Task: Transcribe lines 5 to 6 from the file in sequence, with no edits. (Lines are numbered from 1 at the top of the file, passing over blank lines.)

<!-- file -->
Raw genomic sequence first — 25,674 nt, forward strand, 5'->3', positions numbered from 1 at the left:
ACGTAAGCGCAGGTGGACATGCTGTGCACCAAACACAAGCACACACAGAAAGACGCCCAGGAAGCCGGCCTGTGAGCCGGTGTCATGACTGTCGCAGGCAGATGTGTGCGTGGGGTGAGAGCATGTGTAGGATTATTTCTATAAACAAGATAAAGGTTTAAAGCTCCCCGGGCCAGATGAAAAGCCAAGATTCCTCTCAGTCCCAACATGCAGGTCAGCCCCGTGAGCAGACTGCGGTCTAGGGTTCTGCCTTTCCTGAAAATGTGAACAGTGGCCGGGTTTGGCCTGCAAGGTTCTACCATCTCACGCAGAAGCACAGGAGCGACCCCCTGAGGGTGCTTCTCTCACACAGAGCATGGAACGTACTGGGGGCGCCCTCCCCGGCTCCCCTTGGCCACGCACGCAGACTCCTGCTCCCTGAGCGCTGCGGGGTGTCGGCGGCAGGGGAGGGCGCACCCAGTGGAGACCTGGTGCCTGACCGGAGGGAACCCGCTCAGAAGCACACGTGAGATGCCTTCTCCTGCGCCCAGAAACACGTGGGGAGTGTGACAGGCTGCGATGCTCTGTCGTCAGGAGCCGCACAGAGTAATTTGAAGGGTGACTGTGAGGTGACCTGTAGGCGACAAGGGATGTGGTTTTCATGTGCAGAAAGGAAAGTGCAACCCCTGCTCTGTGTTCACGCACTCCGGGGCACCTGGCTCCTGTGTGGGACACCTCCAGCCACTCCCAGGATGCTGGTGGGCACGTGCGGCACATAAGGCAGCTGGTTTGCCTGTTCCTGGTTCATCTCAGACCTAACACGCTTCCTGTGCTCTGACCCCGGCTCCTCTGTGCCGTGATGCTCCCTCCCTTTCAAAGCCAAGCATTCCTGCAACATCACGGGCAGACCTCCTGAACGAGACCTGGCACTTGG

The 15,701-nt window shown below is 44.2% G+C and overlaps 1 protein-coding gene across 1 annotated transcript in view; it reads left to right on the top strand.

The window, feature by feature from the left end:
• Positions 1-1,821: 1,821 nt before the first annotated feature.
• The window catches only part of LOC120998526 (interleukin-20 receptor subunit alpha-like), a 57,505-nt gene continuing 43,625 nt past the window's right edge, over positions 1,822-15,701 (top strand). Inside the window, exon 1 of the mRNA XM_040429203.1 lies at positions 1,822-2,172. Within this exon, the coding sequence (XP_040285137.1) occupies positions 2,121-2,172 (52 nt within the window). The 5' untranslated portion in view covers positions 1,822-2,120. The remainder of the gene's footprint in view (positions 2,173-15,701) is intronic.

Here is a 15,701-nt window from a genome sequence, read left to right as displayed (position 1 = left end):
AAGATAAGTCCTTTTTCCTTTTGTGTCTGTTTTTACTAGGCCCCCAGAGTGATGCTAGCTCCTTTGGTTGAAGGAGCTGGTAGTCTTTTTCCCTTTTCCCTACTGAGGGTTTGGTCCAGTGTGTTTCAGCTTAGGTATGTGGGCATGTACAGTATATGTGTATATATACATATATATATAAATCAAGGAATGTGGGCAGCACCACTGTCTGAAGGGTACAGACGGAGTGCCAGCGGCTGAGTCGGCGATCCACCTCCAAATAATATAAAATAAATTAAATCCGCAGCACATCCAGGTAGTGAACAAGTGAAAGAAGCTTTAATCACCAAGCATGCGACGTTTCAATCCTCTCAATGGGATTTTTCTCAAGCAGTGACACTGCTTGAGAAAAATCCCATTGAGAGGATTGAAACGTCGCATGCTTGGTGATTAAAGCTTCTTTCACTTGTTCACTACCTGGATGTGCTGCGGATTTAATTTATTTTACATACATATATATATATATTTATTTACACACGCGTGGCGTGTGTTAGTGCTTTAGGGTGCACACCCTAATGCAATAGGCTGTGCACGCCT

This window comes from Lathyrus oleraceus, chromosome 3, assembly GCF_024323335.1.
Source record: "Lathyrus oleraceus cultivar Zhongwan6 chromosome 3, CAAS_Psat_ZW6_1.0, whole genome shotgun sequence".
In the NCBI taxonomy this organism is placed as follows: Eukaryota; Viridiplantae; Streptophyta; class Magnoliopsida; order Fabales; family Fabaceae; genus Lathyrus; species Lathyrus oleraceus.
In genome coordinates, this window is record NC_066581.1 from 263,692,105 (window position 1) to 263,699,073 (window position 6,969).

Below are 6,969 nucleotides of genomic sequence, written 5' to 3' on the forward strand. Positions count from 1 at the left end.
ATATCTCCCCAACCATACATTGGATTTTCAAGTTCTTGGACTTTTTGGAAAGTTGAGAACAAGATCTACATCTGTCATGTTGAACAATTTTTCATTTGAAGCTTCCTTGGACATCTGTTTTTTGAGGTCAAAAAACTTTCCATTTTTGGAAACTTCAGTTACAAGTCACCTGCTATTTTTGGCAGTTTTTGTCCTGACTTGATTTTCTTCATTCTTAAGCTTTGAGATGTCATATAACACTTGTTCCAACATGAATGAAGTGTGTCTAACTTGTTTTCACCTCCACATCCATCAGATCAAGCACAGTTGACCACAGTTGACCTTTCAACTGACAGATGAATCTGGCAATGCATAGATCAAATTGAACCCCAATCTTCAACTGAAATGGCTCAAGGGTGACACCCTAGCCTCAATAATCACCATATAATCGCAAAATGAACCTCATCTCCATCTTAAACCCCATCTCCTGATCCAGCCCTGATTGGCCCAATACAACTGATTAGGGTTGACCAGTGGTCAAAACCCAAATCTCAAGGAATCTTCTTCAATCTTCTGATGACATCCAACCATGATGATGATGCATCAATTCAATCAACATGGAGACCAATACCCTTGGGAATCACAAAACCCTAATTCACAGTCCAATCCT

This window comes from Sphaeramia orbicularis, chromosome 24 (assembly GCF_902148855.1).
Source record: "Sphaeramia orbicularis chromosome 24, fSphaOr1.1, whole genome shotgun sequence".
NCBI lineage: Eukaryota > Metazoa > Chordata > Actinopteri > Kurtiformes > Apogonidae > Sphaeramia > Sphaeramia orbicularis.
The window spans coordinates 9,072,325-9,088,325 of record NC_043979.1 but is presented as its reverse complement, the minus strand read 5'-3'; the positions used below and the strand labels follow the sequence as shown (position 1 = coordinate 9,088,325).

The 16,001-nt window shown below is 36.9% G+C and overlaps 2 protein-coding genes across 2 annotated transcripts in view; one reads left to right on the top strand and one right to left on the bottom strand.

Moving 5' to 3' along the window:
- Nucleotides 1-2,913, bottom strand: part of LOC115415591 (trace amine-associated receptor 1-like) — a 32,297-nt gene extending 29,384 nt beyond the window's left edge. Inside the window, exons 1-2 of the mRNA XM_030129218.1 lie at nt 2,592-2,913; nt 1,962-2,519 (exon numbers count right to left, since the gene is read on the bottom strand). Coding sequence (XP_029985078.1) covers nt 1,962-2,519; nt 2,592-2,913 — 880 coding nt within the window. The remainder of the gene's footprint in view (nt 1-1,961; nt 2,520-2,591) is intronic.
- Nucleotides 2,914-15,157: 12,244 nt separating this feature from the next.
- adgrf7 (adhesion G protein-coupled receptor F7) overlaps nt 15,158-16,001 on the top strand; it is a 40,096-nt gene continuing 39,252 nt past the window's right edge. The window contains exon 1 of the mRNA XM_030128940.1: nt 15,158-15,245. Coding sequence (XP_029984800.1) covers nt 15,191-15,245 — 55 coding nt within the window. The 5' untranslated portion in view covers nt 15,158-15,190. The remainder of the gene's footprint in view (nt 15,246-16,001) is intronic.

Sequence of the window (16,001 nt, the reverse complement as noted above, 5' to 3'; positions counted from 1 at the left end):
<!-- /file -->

• Positions 1-1,821: 1,821 nt before the first annotated feature.
• The window catches only part of LOC120998526 (interleukin-20 receptor subunit alpha-like), a 57,505-nt gene continuing 43,625 nt past the window's right edge, over positions 1,822-15,701 (top strand). Inside the window, exon 1 of the mRNA XM_040429203.1 lies at positions 1,822-2,172. Within this exon, the coding sequence (XP_040285137.1) occupies positions 2,121-2,172 (52 nt within the window). The 5' untranslated portion in view covers positions 1,822-2,120. The remainder of the gene's footprint in view (positions 2,173-15,701) is intronic.